Sunday, October 3, 2010

The Charity of Queen Marie-Amélie

Some may remember my post on the almsgiving of Louise-Marie, first Queen of the Belgians. In this regard, Louise surely learned from the noble example of her mother, Marie-Amélie, Queen of the French. According to her biographer, C.C. Dyson, Marie-Amélie gave away no less than 4/5 of her private income to the poor. Here is a testimony of her charity, from her secretary, Mr. Appert:
"I saw her every day but never without being affected by her perfections and holiness. Neither the religion nor politics of the applicant was considered, but only misery. If there was an insurrection, and cries and threats were heard under the windows, she would say: 'Help as many of these miserable people as you can. Bread is dear, trade bad. Seeing a wife and children starve is enough to turn a man's head. They do much that is wrong, but it is excusable. I am comfortable in these warm rooms, but wretched when I think of so many people in the city suffering from cold and hunger. To give is my only pleasure in the midst of all our troubles. He who invented the saying 'Happy as a king,' had never worn a crown". (The life of Marie Amélie last queen of the French, 1782-1866. C.C. Dyson, 1910, p. 230).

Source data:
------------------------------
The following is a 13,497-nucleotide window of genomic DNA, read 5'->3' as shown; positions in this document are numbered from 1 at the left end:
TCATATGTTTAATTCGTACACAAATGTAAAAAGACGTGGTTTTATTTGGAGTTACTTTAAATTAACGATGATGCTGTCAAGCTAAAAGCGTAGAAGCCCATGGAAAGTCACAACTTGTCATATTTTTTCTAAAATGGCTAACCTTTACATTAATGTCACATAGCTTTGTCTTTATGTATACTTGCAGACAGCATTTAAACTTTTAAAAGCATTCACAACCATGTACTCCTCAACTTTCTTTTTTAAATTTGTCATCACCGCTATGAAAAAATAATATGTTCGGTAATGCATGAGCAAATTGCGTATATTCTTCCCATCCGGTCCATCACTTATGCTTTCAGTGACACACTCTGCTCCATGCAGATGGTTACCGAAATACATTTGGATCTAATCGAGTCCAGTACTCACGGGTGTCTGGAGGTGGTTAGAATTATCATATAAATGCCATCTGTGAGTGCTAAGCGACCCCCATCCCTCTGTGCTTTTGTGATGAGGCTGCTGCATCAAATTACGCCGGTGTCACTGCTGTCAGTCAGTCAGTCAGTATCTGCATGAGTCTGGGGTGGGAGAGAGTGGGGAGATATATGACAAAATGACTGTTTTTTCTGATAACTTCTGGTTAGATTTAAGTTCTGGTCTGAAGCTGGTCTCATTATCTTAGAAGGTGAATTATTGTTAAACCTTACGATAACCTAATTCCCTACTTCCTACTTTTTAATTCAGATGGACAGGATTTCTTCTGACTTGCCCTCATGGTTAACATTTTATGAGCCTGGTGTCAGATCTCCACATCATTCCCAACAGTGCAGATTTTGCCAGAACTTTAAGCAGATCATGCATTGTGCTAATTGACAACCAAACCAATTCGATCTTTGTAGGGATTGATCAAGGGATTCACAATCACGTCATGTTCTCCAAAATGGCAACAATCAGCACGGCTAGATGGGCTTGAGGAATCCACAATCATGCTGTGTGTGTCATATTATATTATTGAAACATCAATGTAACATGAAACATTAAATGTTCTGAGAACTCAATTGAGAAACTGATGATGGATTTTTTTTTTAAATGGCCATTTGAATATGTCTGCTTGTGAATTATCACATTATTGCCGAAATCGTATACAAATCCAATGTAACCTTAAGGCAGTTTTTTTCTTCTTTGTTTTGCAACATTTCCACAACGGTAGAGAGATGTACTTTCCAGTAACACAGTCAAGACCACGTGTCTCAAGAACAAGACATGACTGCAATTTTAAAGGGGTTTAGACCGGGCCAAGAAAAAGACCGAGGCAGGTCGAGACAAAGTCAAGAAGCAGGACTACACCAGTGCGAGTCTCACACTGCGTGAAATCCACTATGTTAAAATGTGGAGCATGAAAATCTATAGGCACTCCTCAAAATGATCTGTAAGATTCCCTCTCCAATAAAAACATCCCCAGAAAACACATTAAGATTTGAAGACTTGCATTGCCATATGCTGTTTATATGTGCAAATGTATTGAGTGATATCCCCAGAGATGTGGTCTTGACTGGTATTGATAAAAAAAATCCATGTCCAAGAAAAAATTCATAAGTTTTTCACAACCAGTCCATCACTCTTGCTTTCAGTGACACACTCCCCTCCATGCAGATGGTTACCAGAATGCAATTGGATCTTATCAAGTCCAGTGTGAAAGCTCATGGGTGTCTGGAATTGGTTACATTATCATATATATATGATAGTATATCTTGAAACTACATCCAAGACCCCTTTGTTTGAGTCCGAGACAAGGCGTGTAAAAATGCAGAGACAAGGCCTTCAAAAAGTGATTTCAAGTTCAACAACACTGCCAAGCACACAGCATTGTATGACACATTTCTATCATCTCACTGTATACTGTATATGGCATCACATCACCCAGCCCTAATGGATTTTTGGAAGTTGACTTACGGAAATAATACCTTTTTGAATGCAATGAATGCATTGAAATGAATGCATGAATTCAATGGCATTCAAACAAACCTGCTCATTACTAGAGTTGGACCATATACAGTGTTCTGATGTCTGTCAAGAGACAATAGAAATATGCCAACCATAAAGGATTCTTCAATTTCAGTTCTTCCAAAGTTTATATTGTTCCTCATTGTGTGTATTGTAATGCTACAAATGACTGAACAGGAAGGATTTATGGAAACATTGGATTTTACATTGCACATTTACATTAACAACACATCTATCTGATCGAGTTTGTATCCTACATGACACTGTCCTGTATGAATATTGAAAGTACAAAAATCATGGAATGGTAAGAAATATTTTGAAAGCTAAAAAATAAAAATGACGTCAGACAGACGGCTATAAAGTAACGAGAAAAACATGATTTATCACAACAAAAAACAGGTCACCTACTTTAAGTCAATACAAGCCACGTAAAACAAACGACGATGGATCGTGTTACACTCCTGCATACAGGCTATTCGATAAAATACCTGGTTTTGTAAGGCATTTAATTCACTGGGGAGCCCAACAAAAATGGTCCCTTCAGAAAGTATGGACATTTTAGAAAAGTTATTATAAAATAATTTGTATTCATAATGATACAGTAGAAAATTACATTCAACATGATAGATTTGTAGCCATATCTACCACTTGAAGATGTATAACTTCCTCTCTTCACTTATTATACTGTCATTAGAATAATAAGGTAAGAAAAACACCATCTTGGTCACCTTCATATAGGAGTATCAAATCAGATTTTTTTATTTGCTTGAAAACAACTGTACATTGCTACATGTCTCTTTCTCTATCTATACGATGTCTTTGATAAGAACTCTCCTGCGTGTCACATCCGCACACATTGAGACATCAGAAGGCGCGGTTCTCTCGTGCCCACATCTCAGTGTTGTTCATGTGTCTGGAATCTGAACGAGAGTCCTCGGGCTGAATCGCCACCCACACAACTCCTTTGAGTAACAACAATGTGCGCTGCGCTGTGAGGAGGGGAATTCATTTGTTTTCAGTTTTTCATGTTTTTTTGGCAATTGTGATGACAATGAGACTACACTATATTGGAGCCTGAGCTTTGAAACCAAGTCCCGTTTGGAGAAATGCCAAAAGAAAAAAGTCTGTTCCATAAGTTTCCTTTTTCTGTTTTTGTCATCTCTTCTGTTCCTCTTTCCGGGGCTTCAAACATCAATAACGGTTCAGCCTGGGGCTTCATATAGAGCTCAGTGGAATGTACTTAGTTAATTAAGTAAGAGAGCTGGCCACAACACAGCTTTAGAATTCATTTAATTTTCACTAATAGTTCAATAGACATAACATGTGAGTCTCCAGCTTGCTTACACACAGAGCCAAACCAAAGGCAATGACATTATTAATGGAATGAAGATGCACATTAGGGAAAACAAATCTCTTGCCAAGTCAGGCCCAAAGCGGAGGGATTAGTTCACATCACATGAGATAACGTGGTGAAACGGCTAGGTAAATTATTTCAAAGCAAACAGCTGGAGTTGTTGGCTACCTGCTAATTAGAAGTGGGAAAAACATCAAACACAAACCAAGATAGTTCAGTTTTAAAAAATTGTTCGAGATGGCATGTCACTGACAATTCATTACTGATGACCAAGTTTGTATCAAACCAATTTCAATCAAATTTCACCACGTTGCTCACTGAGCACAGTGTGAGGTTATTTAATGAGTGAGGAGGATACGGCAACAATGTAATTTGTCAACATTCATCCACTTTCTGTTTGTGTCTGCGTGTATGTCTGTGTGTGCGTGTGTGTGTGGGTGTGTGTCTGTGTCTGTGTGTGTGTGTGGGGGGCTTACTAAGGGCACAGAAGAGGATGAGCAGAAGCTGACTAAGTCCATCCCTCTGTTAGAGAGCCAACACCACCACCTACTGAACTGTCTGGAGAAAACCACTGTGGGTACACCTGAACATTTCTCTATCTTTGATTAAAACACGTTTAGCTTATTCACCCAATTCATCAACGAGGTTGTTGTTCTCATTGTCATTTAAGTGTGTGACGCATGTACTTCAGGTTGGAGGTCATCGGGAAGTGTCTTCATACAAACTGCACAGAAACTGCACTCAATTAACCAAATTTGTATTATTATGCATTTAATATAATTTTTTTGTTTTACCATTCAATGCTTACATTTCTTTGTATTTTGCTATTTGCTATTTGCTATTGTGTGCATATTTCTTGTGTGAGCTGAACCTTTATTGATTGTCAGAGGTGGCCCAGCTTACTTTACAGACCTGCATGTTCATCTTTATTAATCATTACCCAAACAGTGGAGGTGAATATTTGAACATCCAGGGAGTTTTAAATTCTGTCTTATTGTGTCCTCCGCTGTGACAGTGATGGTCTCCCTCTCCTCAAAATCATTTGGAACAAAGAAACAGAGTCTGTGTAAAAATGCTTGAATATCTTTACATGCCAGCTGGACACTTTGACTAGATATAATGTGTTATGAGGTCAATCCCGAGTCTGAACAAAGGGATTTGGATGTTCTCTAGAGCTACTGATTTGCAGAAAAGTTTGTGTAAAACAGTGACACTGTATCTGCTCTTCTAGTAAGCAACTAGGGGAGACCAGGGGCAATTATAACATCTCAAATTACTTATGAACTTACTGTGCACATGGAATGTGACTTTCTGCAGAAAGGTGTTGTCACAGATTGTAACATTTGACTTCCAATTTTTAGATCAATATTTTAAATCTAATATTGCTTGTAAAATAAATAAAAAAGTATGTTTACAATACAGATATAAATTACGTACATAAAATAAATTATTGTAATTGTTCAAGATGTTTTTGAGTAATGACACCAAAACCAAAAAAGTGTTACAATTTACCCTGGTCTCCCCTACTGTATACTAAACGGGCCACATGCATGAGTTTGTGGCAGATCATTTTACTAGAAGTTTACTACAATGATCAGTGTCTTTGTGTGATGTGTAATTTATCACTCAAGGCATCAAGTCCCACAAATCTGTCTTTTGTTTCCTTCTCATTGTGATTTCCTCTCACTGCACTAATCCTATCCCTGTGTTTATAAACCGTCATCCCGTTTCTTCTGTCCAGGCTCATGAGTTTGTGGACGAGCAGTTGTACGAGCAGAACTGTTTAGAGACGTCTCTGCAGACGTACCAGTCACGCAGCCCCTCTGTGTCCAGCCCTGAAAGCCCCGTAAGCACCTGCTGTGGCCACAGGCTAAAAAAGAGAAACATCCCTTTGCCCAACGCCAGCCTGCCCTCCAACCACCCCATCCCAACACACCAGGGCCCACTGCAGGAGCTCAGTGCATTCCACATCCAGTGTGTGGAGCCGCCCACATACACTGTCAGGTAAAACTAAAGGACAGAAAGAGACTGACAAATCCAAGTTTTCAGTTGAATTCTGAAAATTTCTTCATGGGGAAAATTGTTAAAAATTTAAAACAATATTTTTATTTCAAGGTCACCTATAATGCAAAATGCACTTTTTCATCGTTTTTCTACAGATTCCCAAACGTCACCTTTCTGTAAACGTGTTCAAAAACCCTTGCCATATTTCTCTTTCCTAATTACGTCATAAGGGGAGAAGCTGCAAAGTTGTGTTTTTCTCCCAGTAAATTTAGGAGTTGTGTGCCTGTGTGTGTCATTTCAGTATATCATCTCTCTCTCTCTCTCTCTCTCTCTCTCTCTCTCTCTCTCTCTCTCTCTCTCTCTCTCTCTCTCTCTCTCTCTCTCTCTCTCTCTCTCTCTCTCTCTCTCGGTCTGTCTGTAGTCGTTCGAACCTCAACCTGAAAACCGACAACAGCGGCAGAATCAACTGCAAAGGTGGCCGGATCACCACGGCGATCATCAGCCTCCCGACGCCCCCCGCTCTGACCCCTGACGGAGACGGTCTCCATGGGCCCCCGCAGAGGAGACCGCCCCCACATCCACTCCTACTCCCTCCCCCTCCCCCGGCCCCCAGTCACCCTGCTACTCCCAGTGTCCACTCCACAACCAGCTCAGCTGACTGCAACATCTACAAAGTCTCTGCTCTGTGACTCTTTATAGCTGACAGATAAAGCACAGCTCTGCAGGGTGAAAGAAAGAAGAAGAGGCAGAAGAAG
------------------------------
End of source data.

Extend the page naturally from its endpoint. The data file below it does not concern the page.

No comments: